Zale reports earnings rose 76%, plans Manhattan stores

Friday, May 12th 2000, 12:00 am
By: News On 6

Zale Corp., the largest U.S. specialty jeweler, reported better-than-expected profits Thursday as earnings per share jumped 76 percent above a year ago.

The Irving-based retailer also said it will open its first Manhattan stores in neighborhoods such as Soho and Midtown where other retailers, including The Gap and Victoria's Secret, have located in recent years.

" We think it's viable for us to have three to five stores in Manhattan in neighborhood locations where other mall retailers have gone," Ms. Raff said.

Zale said its fiscal third-quarter net income was $10.53 million, or 30 cents per share, in the period ended April 30, compared with net income of $6.27 million, or 17 cents, in the same period last year.

The results beat the 26 cents per share forecast compiled by First Call-Thomson Financial. Zale's stock price was up $3.19 Thursday to close at $45.13 a share.

Revenue in the quarter, which included Valentine's Day shopping, was $361.3 million, up from $280.7 million. And sales at stores open at least a year, or same-store sales, increased 12.8 percent.

" So far, Mother's Day looks strong. There are going to be some very happy mothers out there this weekend," said Beryl B. Raff, Zale's chief executive officer.

To meet its target of 20 percent annual growth, Zale needs to record a 3 percent same-store sales gain. The company has exceeded that target for more than six years, Ms. Raff said.

The company's results were " outstanding," said Harry A. Ikenson, a retail analyst with Chase H&Q in New York.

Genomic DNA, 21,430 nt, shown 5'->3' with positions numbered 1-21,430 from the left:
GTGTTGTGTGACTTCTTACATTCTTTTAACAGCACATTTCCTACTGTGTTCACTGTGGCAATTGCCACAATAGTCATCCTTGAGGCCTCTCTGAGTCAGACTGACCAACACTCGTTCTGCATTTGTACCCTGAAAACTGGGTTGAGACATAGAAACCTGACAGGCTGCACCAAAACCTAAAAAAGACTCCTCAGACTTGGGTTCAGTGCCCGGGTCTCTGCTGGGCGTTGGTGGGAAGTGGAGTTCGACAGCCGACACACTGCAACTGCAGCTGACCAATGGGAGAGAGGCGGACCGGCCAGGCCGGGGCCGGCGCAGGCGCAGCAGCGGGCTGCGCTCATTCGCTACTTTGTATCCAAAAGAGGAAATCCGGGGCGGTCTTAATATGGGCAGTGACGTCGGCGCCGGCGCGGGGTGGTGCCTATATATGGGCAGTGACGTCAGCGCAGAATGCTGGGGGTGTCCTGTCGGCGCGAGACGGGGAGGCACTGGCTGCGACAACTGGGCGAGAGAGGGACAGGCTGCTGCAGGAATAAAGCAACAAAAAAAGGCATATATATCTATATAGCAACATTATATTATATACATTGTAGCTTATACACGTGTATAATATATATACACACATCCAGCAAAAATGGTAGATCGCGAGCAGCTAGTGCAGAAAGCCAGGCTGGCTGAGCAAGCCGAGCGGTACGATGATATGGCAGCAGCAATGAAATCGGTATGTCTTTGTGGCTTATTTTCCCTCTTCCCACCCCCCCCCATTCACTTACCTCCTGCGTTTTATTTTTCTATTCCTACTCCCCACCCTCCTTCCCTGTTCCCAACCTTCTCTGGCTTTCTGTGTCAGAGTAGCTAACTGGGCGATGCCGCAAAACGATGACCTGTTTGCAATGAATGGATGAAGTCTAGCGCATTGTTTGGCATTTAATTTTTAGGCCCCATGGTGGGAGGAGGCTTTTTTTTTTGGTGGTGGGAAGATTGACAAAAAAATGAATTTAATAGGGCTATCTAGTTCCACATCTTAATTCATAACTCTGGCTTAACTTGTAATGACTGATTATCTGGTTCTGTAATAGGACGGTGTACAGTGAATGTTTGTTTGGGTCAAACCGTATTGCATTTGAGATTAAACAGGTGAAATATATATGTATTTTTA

" Zale has one hell of a management team," he said. " They just do a terrific job. They work hard at it."

The Peoples chain offers significant growth potential as the company applies what it learned with Zale's, he said.

Also, Zale still has plenty of growth opportunity with its existing stores.

" They have room to grow with the divisions they have. For example, they can take Gordon's to the West Coast," Mr. Ikenson said.

During a conference call with analysts Thursday, the jewelry chain's executives were asked about the impact of a possible slowdown in retail sales and the overall economy. The Commerce Department had announced earlier in the day that retail sales fell 0.2 percent in April after economists had predicted an 0.4 percent increase. Most analysts blamed the slowdown on cool, rainy weather that kept many Americans out of the stores.

That wasn't a problem for Zale, which, in addition to Zales Jewelers, operates Zales Outlet, Gordon's Jewelers, Bailey Banks & Biddle Fine Jewelers and Peoples Jewelers of Canada.

Zale acquired the Peoples chain last year and is remodeling those.

Robert J. DiNicola, Zale's chairman, said the retailer continues to " make money by improving productivity and not cutting expenses or lowering credit standards" to gain more customers.

" We don't allow the economy to distract us because we don't control that," Mr. DiNicola said. " What we do control is the pace within our business.

" A strong economy is good, but not essential for our business to remain good. Even with a downturn in the economy, we would continue to take market share."

Several trends will keep the momentum going for Zale's jewelry sales, Ms. Raff said.

Population shifts are working to the retailer's advantage she said. The 45- to 65-year-old population is growing, and people in that age bracket tend to spend money on jewelry.

And the wedding business, which represents 40 percent of the retailer's sales, has remained consistent during economic downturns in the past, Ms. Raff said.

Meanwhile, Zale's online sales are expected to reach about $7 million to $8 million in the current fiscal year.

Ms. Raff said that while those sales are growing at a rapid rate, they're not significant to the company's total numbers.

" We're focusing now on solidifying the structure of that business so that when we open it up, the volume can roll through," Ms. Raff said.

" Customer service and being able to execute efficiently is really our focus at this point."